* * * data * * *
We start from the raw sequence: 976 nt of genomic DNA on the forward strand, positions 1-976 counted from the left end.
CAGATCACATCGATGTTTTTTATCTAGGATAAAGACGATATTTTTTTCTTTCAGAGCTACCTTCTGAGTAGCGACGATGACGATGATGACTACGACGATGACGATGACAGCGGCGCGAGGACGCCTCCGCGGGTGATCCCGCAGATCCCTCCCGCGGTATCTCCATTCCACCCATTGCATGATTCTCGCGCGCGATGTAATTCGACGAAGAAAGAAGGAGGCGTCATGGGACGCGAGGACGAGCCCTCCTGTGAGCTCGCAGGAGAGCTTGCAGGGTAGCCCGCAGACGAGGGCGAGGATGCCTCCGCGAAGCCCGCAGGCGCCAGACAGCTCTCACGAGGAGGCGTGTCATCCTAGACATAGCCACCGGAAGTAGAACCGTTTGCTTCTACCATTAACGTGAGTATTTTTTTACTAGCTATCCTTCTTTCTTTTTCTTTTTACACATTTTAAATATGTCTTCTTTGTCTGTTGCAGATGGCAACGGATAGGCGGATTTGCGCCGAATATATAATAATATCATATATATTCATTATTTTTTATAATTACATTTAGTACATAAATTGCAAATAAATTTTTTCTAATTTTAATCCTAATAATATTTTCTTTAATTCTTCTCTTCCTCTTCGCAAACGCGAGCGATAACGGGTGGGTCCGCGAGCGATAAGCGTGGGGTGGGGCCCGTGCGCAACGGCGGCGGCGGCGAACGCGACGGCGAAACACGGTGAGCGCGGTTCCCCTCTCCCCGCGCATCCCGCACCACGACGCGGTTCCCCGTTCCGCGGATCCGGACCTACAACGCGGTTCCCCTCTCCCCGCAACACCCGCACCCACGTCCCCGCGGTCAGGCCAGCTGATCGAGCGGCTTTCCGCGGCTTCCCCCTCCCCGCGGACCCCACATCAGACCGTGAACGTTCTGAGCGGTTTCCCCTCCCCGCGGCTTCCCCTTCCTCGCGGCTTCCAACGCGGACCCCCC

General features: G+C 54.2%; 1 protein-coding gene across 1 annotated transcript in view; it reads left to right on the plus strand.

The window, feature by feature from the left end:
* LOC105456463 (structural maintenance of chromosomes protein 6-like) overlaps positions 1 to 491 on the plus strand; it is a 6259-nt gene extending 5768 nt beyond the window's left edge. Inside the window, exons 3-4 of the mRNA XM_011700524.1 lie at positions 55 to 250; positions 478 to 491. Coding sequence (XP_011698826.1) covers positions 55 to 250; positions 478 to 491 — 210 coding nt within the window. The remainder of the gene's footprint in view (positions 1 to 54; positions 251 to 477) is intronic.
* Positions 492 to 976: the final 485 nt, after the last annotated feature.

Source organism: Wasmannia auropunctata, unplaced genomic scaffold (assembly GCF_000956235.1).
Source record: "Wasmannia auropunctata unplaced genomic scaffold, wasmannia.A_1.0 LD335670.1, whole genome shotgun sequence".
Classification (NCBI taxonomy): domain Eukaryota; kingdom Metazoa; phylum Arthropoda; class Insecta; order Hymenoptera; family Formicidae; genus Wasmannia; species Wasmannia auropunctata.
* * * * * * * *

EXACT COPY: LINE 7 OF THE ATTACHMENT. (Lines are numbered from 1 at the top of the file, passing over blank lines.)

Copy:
Source organism: Wasmannia auropunctata, unplaced genomic scaffold (assembly GCF_000956235.1).